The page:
The overview of dysregulated peripheral immune landscape in severe COVID-19 patients
A high-quality scRNA-seq dataset composed of 200,059 cells were generated that characterized peripheral immune cells from three healthy controls (HC), five mild, and eight severe COVID-19 patients (Fig. 1a). The metadata of these patients is listed in Supplementary Table S1. Patients with mild diseases were all cured and discharged after 11–18 days of hospitalization, 2 of the 8 patients with severe diseases succumbed, whereas other severe cases recovered after 12–58 days of hospitalization. The clinical course of this patient cohort is similar to earlier reports, where elderly patients with underlying diseases were prone to develop severe symptoms and showed higher mortality1,2,20. In addition, the plasma levels of interleukin (IL)-6 and C-reactive proteins (CRP) in severe patients were higher, while lymphocyte counts were reduced, indications of both cytokine storm and lymphopenia.
The clustering analysis showed 29 clusters and 10 major cell types annotated by marker genes, including T cell (CD3D), NK cell (KLRF1), B cell (CD79A), monocyte (CD14, FCGR3A), myeloid DCs (mDCs) (CD1C), plasmacytoid DCs (pDCs) (IL3RA), and plasma cells (PCs) (IGKC), megakaryocyte (MYL9), cycling cells (MKI67), and erythrocyte (HBB) (Fig. 1b, c and Supplementary Fig. S1a, b). By visual inspection, the data integration was efficient and showed no significant batch effect (Supplementary Fig. S1c). Erythrocytes were not included in subsequent analysis and cycling cells were reclustered into cycling T, cycling PC, and cycling NK cells based on specific markers (Supplementary Fig. S1d, e). This dataset indicated significantly dysregulated peripheral immune landscapes in COVID-19 patients compared to HC, especially among severe cases (Fig. 1d). The most prominent changes included an expansion of monocyte and cycling T cells and a reduction of NK, T, and mDC populations, thus resulting in largely increased monocyte/T cell ratios in COVID-19 patients (Fig. 1e, f). The frequency of pDCs was also decreased in severe COVID-19, although the difference was not statistically significant. Together, these data show that SARS-CoV-2 infection greatly perturbs the blood immune cell compartments, particularly in those with severe diseases.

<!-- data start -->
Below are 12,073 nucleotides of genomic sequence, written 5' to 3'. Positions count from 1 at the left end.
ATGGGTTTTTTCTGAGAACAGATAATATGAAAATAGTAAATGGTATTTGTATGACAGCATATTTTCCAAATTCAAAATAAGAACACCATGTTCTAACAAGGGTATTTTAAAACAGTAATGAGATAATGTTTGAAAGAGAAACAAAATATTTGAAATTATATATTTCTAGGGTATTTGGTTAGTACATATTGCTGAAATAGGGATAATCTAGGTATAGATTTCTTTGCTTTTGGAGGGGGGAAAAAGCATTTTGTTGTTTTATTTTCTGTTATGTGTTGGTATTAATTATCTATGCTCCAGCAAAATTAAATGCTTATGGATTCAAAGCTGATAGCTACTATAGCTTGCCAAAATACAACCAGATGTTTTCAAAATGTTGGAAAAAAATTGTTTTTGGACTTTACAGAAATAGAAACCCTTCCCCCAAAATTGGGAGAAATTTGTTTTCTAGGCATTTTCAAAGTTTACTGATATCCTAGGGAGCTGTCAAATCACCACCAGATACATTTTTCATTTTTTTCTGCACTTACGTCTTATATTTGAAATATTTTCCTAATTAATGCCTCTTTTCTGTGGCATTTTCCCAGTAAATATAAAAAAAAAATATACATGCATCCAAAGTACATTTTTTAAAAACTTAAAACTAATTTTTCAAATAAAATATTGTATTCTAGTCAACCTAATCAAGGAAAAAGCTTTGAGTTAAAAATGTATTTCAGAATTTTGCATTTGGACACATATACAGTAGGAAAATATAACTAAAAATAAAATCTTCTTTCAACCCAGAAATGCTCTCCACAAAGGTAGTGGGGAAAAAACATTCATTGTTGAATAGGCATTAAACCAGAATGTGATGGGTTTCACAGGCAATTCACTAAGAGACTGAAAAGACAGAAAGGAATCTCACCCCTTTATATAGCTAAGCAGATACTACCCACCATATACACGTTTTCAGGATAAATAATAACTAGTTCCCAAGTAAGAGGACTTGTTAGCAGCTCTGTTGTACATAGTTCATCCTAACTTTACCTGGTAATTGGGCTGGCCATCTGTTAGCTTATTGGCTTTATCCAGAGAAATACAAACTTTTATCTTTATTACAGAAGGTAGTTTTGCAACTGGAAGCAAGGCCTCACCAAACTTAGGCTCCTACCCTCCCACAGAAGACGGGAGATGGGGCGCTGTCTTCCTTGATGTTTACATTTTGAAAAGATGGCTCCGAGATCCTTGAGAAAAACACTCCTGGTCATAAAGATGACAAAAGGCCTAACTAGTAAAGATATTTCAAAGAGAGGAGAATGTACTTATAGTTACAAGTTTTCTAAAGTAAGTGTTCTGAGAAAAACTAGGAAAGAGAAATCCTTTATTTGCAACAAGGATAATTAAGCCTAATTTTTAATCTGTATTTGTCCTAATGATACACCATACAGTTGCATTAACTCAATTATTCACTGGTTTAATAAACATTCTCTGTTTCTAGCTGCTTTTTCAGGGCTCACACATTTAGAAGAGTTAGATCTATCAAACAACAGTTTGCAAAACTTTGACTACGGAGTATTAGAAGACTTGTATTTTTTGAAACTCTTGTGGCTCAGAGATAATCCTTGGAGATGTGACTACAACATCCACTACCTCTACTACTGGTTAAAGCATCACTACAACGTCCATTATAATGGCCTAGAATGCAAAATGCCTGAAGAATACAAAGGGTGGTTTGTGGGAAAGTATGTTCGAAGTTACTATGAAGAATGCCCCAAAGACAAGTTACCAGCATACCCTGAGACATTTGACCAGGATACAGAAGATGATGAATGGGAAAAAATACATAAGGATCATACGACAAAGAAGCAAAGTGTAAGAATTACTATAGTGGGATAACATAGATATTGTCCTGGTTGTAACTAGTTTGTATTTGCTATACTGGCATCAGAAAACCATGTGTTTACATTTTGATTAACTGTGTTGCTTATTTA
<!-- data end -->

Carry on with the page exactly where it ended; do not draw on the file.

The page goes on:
Remodeling of circulating myeloid cell populations in patients with COVID-19
We observed that the proportions of monocytes were increased in COVID-19 patients, especially in those with severe diseases. To further understand the remodeling of myeloid cell compartment, we re-clustered myeloid cells and identified five distinct cell types including CD14+ classic monocyte, CD14+CD16+ intermediate monocytes, CD16+ non-classic monocytes, DC1, and DC2 (Fig. 2a and Supplementary Fig. S2a). The composition of myeloid cells in severe COVID-19 patients differed significantly from that of mild cases and controls. Proportion of CD14+ monocyte increased significantly in severe COVID-19 compared to that in the mild COVID-19 and control group, whereas those of CD16+ non-classical monocyte (vs controls), CD14+CD16+ monocytes (vs mild COVID-19), and DC2 significantly (vs mild COVID-19 and controls) decreased in severe COVID-19 (Fig. 2b, c).